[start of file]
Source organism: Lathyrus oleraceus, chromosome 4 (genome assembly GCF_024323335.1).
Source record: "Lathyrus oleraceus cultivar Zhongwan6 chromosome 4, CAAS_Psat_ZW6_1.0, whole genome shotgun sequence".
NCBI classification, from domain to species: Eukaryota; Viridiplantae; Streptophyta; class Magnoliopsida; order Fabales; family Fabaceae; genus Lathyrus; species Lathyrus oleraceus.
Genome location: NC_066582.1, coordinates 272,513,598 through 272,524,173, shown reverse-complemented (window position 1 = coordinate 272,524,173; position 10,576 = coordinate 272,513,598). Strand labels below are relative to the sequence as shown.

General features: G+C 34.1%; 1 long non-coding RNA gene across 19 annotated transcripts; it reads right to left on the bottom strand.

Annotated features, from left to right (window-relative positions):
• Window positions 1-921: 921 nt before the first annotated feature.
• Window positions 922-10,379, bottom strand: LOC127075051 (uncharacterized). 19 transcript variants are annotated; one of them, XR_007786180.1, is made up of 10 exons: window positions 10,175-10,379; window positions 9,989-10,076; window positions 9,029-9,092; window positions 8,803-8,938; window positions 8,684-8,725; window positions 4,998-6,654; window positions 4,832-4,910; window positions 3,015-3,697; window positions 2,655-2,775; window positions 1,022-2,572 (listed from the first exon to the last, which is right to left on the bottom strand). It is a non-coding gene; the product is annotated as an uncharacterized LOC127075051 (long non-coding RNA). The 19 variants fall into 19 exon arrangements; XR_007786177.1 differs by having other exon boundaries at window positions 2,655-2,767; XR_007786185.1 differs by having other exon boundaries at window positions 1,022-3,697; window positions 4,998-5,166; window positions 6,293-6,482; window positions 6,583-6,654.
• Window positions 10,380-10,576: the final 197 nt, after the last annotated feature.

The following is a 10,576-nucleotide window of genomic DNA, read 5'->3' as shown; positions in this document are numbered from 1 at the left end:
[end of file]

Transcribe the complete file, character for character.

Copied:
Source organism: Lathyrus oleraceus, chromosome 4 (genome assembly GCF_024323335.1).
Source record: "Lathyrus oleraceus cultivar Zhongwan6 chromosome 4, CAAS_Psat_ZW6_1.0, whole genome shotgun sequence".
NCBI classification, from domain to species: Eukaryota; Viridiplantae; Streptophyta; class Magnoliopsida; order Fabales; family Fabaceae; genus Lathyrus; species Lathyrus oleraceus.
Genome location: NC_066582.1, coordinates 272,513,598 through 272,524,173, shown reverse-complemented (window position 1 = coordinate 272,524,173; position 10,576 = coordinate 272,513,598). Strand labels below are relative to the sequence as shown.

General features: G+C 34.1%; 1 long non-coding RNA gene across 19 annotated transcripts; it reads right to left on the bottom strand.

Annotated features, from left to right (window-relative positions):
• Window positions 1-921: 921 nt before the first annotated feature.
• Window positions 922-10,379, bottom strand: LOC127075051 (uncharacterized). 19 transcript variants are annotated; one of them, XR_007786180.1, is made up of 10 exons: window positions 10,175-10,379; window positions 9,989-10,076; window positions 9,029-9,092; window positions 8,803-8,938; window positions 8,684-8,725; window positions 4,998-6,654; window positions 4,832-4,910; window positions 3,015-3,697; window positions 2,655-2,775; window positions 1,022-2,572 (listed from the first exon to the last, which is right to left on the bottom strand). It is a non-coding gene; the product is annotated as an uncharacterized LOC127075051 (long non-coding RNA). The 19 variants fall into 19 exon arrangements; XR_007786177.1 differs by having other exon boundaries at window positions 2,655-2,767; XR_007786185.1 differs by having other exon boundaries at window positions 1,022-3,697; window positions 4,998-5,166; window positions 6,293-6,482; window positions 6,583-6,654.
• Window positions 10,380-10,576: the final 197 nt, after the last annotated feature.

The following is a 10,576-nucleotide window of genomic DNA, read 5'->3' as shown; positions in this document are numbered from 1 at the left end: